Assessment of Anthropometric Measures
Body weight and height were quantified in a fasting status using a digital scale (Seca, Hamburg, Germany) at baseline and after the 12-week intervention. Body mass index (BMI) was calculated by weight and height measurements [weight (kg)/height (m2)].
Assessment of Outcomes
Primary outcomes were inflammatory cytokines expression and secondary outcomes were biomarkers of oxidative stress expression. We selected the following inflammatory cytokines and proteins [IL-1β, IL-4, IL-6,TNF-α, interferon gamma (IFN-γ), transforming growth factor beta (TGF-β), protein kinase C (PKC), MAPK1, vascular endothelial growth factor (VEGF) and NF-κB] as they play a very important role in signaling pathways of oxidative stress (Geraldes and King, 2010; Baker et al., 2011; Tanti et al., 2012; Chen et al., 2015).
Isolation of Peripheral Blood Mononuclear Cells (PBMCs)
At baseline and endpoint of the intervention, 15 mL samples of fasting blood were taken at reference laboratory of KAUMS, Kashan, Iran. PBMCs were isolated from blood by centrifugation through a Ficoll-Hypaque (Denholm and Wolber, 1991) followed by Percoll. In summary, 10 mL of blood with an equal volume of phosphate-buffered saline (PBS) was mixed (Dagur and McCoy, 2015). Layer diluted blood over Ficoll-Hypaque solution, using 3 parts diluted blood to 2 parts Ficoll-Hypaque and centrifuged 30 min at 500 × g, 25°C. Then, using a sterile Pasteur pipet, carefully collected PBMCs, and located at the interface between the plasma (upper layer) and Ficoll-Hypaque solution (Dagur and McCoy, 2015). Cells to a 50 mL centrifuge tube were transferred, then after adding 10 mL PBS, were centrifuged 10 min at 400 × g, 4°C. The supernatant was discarded and was resuspended cells in 4 mL PBS. Following previous step, 1.65 mL of 10× Hanks balanced salt solution with 10 mL Percoll was mixed. Eight mL Percoll solution with 4 mL mononuclear cells in a silanized 10 × 1.5 cm round-bottom polypropylene tube was mixed (Dagur and McCoy, 2015). Mixing thoroughly by inverting tube three or four times was done. Then, 25 min at 370 × g, 25°C was centrifuged. PBMCs were aspirated by gentle pipetting into a clean test tube. After centrifugation, monocytes appear as a cloudy layer in the top 5 mm of the gradient (Dagur and McCoy, 2015).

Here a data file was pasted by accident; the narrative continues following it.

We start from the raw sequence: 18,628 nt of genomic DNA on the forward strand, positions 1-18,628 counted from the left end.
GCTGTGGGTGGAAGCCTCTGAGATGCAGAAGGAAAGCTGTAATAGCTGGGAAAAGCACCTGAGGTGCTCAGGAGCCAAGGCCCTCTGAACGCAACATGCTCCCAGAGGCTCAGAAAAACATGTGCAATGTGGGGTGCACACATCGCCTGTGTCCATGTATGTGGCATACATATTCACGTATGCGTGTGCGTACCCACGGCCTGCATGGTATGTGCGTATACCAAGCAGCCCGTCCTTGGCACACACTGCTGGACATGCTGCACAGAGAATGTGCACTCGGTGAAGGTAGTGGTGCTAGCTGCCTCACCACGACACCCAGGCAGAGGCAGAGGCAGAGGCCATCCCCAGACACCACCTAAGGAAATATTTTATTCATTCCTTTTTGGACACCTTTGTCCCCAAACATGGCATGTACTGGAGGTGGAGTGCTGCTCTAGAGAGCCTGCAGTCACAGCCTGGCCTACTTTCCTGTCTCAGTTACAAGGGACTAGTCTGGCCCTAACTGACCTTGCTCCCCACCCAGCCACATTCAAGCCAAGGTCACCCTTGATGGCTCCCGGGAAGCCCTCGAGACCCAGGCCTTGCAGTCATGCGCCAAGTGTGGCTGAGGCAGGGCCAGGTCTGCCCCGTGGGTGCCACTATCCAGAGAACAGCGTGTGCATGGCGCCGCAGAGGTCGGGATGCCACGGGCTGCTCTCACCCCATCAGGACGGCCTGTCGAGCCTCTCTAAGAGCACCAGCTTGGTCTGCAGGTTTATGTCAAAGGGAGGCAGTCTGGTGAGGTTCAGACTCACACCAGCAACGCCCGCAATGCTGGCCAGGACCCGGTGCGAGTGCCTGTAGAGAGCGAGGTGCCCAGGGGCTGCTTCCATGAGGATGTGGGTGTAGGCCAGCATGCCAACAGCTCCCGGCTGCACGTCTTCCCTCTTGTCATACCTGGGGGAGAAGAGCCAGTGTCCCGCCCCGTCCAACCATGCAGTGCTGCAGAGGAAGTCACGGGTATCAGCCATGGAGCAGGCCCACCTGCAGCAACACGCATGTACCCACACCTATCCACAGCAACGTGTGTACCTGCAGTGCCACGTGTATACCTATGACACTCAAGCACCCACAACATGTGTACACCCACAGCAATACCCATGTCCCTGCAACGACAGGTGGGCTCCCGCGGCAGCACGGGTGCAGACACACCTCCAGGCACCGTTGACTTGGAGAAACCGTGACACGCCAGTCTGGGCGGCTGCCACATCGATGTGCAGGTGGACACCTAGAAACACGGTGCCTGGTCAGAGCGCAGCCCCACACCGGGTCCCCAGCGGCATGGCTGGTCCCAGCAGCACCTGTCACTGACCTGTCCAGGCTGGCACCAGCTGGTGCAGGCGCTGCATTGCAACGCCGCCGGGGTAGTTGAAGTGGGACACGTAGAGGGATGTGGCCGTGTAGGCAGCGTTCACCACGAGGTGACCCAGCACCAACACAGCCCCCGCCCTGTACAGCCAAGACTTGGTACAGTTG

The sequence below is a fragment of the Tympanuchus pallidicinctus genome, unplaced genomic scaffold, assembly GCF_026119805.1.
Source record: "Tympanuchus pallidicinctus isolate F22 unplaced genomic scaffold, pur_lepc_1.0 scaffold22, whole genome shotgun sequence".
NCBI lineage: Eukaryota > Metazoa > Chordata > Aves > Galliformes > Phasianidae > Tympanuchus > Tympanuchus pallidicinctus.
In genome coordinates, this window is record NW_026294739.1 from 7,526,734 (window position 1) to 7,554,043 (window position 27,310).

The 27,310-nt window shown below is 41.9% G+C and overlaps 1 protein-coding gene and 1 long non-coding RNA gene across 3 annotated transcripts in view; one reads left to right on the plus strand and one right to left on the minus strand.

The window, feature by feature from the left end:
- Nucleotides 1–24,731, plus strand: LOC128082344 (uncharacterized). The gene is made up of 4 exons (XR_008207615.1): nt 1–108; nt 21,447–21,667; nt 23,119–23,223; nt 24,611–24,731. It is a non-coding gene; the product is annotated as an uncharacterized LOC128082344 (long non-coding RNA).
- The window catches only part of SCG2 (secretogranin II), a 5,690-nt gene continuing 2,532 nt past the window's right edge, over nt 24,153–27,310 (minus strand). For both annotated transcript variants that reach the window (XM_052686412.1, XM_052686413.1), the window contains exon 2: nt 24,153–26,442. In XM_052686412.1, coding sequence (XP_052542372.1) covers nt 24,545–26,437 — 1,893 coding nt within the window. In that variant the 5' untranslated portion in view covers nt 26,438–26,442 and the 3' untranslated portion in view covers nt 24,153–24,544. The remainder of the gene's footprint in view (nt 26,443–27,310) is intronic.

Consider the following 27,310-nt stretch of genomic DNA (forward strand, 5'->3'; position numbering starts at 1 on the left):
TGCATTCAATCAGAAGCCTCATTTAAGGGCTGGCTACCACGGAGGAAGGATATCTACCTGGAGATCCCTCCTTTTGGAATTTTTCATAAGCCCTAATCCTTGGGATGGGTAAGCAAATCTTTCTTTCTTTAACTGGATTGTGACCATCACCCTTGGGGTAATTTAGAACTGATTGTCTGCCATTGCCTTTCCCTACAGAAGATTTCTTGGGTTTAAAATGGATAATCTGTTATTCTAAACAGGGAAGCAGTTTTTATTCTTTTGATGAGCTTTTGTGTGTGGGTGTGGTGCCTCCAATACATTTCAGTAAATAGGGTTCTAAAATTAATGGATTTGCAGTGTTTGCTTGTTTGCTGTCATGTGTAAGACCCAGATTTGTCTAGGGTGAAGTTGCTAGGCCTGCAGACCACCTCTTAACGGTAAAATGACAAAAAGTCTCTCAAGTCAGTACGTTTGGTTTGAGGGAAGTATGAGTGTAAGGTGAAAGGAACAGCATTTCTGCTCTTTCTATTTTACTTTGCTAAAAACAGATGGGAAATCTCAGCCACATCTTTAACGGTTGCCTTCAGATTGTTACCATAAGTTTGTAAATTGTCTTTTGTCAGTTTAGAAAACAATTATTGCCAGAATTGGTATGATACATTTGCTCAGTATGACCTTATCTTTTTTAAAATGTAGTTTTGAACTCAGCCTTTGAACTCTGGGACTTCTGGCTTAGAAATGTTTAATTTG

RNA Extraction and Real-Time PCR
To RNA extraction, we used the RNX-plus kit (Cinnacolon, Tehran, Iran). RNA were extracted just after lymphocyte extraction from fresh 5 mL peripheral blood and less than 1 million cells was used for RNA extraction with the trizol reagent (Invitrogen, USA). Following extraction of the total RNAs from each sample, RNA quantification were performed by UV spectrophotometer. Each samples OD 260/280 ratio between 1.7 and 2.1 was intended showing no contamination with both protein and DNA (Dunkley et al., 2008). The isolated RNA was reverse transcribed to cDNA library using moloney murine leukemia virus reverse transcriptase. Gene expression of IL-1β, IL-4, IL-6,TNF-α, IFN-γ, TGF-β, PKC, MAPK1, VEGF, and NF-κB were evaluated by quantitative RT-PCR, using the LightCycler technology (Roche Diagnostics, Rotkreuz, Switzerland) with SYBR green detection and Amplicon Kit (Table 1). Glyceraldehyde-3-phosphate dehydrogenase primers were used as housekeeping gene. To design primers, Primer Express Software (Applied Biosystems, Foster City) and Beacon designer software (Takaposizt, Tehran, Iran) were used. Relative transcription levels were calculated by the method of Pffafi or 2−ΔΔCT. In the current study, we quantified gene expression levels related to inflammation and oxidative stress in PBMCs from diabetic HD patients. PBMCs from venous blood samples are the most available tissue for analysis of gene expression (Mizuarai et al., 2010). In addition, gene expression levels related to inflammation and oxidative stress in PBMCs are more accurate and may provide more valuable information than plasma concentrations (Mizuarai et al., 2010). Few studies have previously assessed gene expression levels of inflammation and oxidative stress in PBMCs from diabetic patients (Xavier et al., 2015; Mazloom et al., 2016).